Remember that scene in Alfred Hitchcock's The Birds, when Tippi Hedren led children past a playground, where dozens of crows perched on a gym set, waiting to peck their eyes out? • Well, forget it during American Stage's season opener The Birds, loosely adapted by Irish playwright Conor McPherson from the Daphne du Maurier novelette Hitchcock mostly ignored. • Same species, three different sorts of terror. • McPherson's The Birds is a psychological horror story, 15 scenes of muted tension in close quarters while death flaps its wings outside. As in so outside that nary a bird will be visible on stage, in stark contrast to Hitchcock's bloody-beak swarms attacking.
The horror is intended to be in the audience's collective eye, through lighting manipulations, insinuating feathers and a battery of speakers strategically placed in Raymond James Theater for scare tactics.
"I hope we can scare the bejeezus out of them," director and sound designer Todd Olson said, calling this production — only the second staging of The Birds in the southeastern U.S. — his "guilty pleasure" of the season.
"We have some tricks in store. ... There's lots of evidence of the birds, and it's a pretty active soundscape. We're putting in more speakers, doing more with sound in that room than we ever have before. The idea is that the audience is caught in the house with these people."
Actor Richard B. Watson added: "I don't think it's going to be passive in this room, (with the audience) just sitting back to watch."
Watson plays Nat, who along with Diane (Roxanne Fay) are brittle survivors of this unexplained birdemic, strangers sharing a farmhouse and scavenging supplies. A third survivor named Julia (Gretchen Porro) shows up, making Diane suspicious of her intentions, especially after unsettling words from the farmer (Joseph Parra) across the lake.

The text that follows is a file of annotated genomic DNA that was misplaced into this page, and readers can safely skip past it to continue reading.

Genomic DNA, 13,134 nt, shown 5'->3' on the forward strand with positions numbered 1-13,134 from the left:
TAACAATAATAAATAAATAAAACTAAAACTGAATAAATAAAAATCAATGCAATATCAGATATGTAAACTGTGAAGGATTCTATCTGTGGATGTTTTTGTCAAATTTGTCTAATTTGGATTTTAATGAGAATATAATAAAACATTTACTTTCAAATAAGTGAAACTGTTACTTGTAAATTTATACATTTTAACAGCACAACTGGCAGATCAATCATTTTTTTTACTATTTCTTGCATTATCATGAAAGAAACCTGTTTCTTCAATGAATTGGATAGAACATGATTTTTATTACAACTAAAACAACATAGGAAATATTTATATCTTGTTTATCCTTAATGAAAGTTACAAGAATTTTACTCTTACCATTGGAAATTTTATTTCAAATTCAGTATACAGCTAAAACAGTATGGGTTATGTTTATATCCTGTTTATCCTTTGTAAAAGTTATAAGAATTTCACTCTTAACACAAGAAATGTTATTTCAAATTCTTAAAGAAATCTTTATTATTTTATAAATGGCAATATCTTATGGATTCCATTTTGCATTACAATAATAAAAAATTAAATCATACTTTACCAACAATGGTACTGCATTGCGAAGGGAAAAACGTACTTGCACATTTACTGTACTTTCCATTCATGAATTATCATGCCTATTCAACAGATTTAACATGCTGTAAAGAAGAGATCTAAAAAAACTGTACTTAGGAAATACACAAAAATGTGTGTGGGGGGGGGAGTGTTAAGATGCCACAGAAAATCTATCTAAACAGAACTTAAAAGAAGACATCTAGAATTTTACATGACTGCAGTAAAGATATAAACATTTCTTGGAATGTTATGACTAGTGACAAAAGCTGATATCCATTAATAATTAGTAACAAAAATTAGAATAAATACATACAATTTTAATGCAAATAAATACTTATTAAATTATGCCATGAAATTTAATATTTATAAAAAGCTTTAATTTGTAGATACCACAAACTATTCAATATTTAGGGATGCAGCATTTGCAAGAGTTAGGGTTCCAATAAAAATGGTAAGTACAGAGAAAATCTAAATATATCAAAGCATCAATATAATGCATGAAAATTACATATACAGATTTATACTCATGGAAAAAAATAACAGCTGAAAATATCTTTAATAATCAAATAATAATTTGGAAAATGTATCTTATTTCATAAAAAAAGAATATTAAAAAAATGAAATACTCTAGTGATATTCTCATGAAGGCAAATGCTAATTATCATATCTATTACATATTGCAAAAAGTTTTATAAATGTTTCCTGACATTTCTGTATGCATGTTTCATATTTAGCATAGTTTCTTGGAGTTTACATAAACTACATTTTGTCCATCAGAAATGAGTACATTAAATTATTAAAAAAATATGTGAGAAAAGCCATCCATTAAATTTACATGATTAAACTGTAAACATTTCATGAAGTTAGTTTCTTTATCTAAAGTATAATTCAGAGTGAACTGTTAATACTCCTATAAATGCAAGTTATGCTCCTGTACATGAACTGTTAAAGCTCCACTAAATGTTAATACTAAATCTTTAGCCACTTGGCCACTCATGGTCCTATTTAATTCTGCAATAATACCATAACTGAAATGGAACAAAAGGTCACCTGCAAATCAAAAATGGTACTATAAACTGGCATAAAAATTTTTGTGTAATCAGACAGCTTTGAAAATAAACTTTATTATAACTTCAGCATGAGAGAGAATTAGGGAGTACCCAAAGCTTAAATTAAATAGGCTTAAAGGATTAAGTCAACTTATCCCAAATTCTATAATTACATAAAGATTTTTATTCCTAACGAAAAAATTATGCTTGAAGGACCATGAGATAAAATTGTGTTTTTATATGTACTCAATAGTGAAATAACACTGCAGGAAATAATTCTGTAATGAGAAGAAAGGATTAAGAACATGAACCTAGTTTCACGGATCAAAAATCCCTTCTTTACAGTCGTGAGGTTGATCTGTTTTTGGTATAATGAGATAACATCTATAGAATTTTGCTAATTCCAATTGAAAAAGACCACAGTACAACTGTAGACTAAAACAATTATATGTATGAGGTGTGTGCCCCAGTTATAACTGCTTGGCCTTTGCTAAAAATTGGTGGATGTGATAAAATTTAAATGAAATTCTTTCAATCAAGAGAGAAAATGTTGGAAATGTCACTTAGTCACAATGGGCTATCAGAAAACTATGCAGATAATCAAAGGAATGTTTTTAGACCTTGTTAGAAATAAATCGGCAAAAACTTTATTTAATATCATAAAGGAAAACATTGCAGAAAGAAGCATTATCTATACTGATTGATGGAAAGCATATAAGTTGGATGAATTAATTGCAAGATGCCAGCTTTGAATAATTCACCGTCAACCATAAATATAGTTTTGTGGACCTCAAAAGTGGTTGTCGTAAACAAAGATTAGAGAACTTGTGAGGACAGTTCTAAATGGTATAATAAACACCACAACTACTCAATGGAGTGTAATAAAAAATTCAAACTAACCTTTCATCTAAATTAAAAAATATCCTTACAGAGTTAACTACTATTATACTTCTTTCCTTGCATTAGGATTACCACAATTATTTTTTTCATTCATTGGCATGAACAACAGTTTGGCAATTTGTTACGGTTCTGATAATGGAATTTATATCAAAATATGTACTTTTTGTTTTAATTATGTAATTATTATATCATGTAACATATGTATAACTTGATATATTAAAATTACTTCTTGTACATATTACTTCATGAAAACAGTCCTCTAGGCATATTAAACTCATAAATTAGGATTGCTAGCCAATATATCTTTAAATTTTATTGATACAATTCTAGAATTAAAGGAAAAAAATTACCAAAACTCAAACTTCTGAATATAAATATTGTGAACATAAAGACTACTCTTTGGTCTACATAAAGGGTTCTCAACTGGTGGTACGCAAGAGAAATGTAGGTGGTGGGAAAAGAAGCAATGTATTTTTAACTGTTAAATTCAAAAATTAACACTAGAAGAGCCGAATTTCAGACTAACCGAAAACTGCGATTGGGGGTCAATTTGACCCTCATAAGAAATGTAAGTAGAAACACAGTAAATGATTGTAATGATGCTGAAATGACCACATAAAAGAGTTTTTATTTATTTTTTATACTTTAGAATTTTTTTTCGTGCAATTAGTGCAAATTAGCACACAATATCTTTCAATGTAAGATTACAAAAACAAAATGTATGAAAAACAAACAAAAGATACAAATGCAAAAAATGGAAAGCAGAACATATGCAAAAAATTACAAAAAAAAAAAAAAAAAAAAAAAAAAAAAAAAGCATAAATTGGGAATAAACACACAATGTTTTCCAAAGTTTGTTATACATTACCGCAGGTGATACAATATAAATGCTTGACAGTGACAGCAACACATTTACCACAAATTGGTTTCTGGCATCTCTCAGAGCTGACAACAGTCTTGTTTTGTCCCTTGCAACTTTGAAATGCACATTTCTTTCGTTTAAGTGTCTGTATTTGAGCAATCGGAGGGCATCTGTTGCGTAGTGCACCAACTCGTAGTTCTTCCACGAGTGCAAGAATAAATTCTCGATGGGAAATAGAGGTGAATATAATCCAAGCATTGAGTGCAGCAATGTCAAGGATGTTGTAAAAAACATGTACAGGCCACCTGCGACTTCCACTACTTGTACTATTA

What birds could do to any of them isn't as scary as what they might do to themselves.
"It's the stakes that matter, what happens when people get pushed into a corner so far," Olson said.
"In this story, the question is: 'Are we capable of murder?' The answer is yes. Those are the kinds of stories that work best in our theater, which is in a corner, so I love finding those stories about people really stuck and having to fight their way out."
As dissimilar as the original story, Hitchcock's movie and McPherson's play are, they're linked by the paranoia created by being invaded. For du Maurier it was the early 1950s, as England reeled from World War II bombing raids and the Red Scare. Hitchcock's version suggested these bird attacks were punishment for the societal rise of aggressive women, like the one Hedren played.
McPherson's "boogeyman" is human nature itself, how moral lines shift as situations become increasingly dire.
"(These characters) are all exceedingly moral," Fay said. "I don't think that excludes anything they do. That's the problem with someone who does something heinously wrong; they think they're doing the right thing."
In that respect, The Birds has less in common with Hitchcock's movie than with George A. Romero's Night of the Living Dead, with monstrous behavior occurring both outside and inside the house. There can be compelling drama between bejeezus-scaring moments.
"After taking these people apart, strand by strand and moment by moment, all of their motivations are pretty logical," Olson said. "There are certain question marks in the air, but they're there in the juicy sense … that great gray area."
Steve Persall can be reached at firstname.lastname@example.org or (727) 893-8365. Follow @StevePersall on Twitter.